I almost went with the SP amps. I didn't because of the whole GP testing thing and also because when the Euro went into the trash for a while I got a smoking deal on the K's. I needed the most amp I could get on one set of terminals and the SP can only use one side so that kind of clenched it. Kind of wish I did for the HT just because either amp has all the power needed but the SP fans are silent. Anyway this wasn't really meant to be a tediously detailed comparison but something different and fun. I still need to do some testing on the Ipal 21's so I may just go ahead and take both amps outside and let them both have a shot into 1 ohm and 2ohm minimums. I definitely want to use the 12K on the single 21 because that truly dips to 1ohm in spots and I don't think bridging the K20 into that will result in its best performance.

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Oscilloscopes and current/ voltage captures are cool but how do these behave when strapped to a bunch of speakers? That was the point of this to begin with. Let's get away from the test bench captures while driving resistors in a water tank and use a real world load with all of the complexity and possible nastiness of multiple, heavy coil, high inductance drivers driven really hard. FR traces at a volt are useful but no guarantee of maintaining their shape when the amp is asked for full output or when loaded with complex reactive loads.  I don't even care about how clean the amp is or at what point it gets dirty with this type of setup.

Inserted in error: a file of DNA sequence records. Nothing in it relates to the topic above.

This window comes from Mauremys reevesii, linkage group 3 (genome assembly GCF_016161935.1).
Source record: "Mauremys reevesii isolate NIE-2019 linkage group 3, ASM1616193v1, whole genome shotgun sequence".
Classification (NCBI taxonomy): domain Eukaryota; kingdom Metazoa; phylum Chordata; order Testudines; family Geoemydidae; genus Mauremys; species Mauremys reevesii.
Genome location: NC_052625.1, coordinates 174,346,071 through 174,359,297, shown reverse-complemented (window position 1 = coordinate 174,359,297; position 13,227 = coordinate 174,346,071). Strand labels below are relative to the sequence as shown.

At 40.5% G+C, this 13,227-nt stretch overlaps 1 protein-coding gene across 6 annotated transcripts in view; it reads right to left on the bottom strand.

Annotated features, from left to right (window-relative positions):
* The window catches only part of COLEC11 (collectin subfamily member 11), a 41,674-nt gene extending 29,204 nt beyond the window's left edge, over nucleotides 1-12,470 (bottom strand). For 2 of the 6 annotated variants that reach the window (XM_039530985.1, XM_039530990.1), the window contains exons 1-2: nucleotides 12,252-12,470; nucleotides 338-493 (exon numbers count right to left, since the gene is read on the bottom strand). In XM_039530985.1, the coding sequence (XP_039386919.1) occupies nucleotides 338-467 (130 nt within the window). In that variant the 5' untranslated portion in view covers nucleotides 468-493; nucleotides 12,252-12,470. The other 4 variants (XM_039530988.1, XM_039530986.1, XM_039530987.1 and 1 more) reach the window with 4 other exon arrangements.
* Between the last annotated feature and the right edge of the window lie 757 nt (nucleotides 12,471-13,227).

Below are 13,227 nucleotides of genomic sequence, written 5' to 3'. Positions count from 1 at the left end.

I wrote this in the above post: "The only way to get a clear idea of what you're working with is by looking at the current and voltage at highest and lowest impedances of the reactive load with the amps at their maximum clean level."